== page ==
Jase faced his cancer with an army of donors

Jase faced his cancer with an army of donors

Jase’s cancer diagnosis turned his life upside down and brought a community of blood donors together.

Jase has always looked out for those around him. Over the past 12 months, he’s been to hell and back, undergoing chemotherapy, stem cell treatment and a range of other medical procedures – but for him, the hardest moment was explaining his cancer diagnosis to his loved ones. Even in remission, Jase hasn’t stopped thinking about others. He’s working hard to raise awareness for Leukemia and he’s sharing his story to show the rest of Australia just how vital blood donations are in treating it.

‘Over 24 hours, I received 4 blood transfusions’

Before his diagnosis, things were looking good for Jase. He was married to the woman he loved, had two beautiful children and was running a successful plumbing business. Everything was going according to plan – until it wasn’t. Deep inside Jase’s bones, his stem cells had begun overproducing white blood cells that were too immature to prevent infection. Jase didn’t realise it, but he was experiencing the first signs of a deadly cancer known as Acute Myeloid Leukaemia, and his world was about to change forever.

Like most Australians, Jase had a vague idea of what cancer treatment involved. He knew he would need to undergo chemotherapy and he had some idea that blood and bone marrow donations could be required, but nothing could prepare him for what he was about to face.

Jase’s only chance at survival was a stem cell transplant, but before he could receive the life-saving treatment he needed to undergo chemotherapy. While it was vital in killing off any cancerous cells, it also decimated his immune system and his body’s ability to produce red blood cells. The heavy doses of chemo left Jase vulnerable to infection and there were a few occasions these almost proved fatal. Recounting one of the scarier moments Jase recalls, “I had 5 haematologists, 5 ICU doctors and a bunch of nurses, pumping everything into me to prevent my body shutting down as my brave wife Sarah watched on helplessly. Over 24 hours, I received 4 blood transfusions as well as a platelet transfusion. If it wasn’t for the Geelong Hospital medical staff and the donors who gave their blood, I don’t think I would have survived.”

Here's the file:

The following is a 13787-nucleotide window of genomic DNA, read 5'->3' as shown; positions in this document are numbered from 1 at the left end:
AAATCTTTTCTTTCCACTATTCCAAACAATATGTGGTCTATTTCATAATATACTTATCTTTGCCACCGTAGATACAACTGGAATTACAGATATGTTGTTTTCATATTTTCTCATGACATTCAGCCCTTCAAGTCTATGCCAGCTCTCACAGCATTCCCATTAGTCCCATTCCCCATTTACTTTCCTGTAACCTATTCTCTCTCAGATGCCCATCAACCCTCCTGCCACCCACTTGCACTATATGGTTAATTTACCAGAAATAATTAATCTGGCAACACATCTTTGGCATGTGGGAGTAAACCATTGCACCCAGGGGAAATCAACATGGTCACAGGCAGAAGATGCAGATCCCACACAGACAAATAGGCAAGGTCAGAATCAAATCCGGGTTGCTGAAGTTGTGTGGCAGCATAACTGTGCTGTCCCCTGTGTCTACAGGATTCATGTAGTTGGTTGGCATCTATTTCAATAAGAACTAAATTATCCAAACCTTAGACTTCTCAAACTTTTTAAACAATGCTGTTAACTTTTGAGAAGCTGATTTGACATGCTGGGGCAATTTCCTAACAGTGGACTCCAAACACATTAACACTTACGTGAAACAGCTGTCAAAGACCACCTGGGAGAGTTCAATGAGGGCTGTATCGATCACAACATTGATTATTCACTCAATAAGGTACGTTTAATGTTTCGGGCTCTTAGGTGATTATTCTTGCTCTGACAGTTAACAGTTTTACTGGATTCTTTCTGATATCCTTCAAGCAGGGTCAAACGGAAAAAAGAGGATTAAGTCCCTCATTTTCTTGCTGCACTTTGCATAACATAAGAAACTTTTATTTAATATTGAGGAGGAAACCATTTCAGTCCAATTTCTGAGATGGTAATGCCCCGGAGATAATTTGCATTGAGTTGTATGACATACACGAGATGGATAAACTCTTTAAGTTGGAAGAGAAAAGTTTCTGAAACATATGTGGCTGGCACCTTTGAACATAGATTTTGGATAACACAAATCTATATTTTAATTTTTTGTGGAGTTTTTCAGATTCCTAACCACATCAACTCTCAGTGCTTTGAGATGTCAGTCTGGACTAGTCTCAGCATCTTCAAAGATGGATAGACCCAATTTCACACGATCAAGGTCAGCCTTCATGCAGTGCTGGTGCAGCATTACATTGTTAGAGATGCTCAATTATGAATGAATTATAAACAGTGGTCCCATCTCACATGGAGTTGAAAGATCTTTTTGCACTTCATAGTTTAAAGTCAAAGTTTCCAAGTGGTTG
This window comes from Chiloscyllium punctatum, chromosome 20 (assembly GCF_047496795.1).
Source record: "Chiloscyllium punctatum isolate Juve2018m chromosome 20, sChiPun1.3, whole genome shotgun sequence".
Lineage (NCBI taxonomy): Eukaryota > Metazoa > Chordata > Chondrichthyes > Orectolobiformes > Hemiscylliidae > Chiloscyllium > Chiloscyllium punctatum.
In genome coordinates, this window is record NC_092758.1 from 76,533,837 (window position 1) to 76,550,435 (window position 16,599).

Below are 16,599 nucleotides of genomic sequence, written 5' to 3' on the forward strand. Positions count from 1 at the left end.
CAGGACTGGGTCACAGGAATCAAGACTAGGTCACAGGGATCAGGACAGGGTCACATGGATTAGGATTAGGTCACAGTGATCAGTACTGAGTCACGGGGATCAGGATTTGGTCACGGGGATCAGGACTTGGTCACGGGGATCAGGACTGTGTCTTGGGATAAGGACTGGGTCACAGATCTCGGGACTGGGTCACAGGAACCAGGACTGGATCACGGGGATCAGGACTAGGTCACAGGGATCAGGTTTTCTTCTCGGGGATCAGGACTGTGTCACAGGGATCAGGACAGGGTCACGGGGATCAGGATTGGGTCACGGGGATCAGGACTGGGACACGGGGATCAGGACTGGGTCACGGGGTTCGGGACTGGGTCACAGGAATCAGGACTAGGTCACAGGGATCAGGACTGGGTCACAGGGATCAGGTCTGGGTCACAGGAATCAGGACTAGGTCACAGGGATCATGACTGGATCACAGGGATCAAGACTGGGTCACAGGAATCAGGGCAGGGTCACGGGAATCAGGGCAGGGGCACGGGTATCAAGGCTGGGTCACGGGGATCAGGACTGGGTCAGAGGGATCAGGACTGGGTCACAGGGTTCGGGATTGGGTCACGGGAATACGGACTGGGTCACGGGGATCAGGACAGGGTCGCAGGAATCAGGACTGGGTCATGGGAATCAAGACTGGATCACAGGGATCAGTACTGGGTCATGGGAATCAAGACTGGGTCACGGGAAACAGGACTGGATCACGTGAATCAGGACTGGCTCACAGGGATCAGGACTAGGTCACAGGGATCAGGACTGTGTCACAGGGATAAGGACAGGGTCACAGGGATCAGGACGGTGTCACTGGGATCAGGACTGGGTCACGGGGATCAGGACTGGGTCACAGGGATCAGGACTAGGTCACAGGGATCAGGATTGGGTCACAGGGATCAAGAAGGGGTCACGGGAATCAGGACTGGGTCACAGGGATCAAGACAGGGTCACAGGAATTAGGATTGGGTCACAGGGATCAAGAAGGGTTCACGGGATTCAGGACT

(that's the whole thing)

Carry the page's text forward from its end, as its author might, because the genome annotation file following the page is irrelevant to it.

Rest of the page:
Unfortunately, this wasn’t the only occasion where Jase was in urgent need of blood. During his treatment, he received over 20 transfusions, but his experience isn’t unique. Right now, there are thousands of Australians just like Jase who are undergoing treatment for cancer, many of whom will need blood. To meet this demand, one third of all red blood cells donated to Lifeblood go towards cancer treatment as well as two thirds of all platelets. These numbers can be scary to think about, but for every patient in need, there are countless more Australians who can give blood – even Jase is doing his bit!

After one of his close calls, Jase’s brother-in-law Pete set up a Lifeblood Team for him. Aptly named Team Long Live Jase Nelson, the group was created to give anyone who cared for him a way to show their support. Unsurprisingly, there’s a lot of people who really care about Jase. Currently, the team has over 200 donors, half of which had never given blood before. And while Jase won’t be able to donate for another 5 years, he’s still making sure the team stays motivated, posting videos of his transfusions and celebrating every time they hit a new milestone.

So, if you’re like Jase and you’re always looking out for those around you or maybe you’re looking to support a loved one who’s been diagnosed with cancer, giving blood is one of the most meaningful and impactful things you can do. You can book a donation as an individual or make your own team. Whatever you choose, know the blood you give is life-saving.

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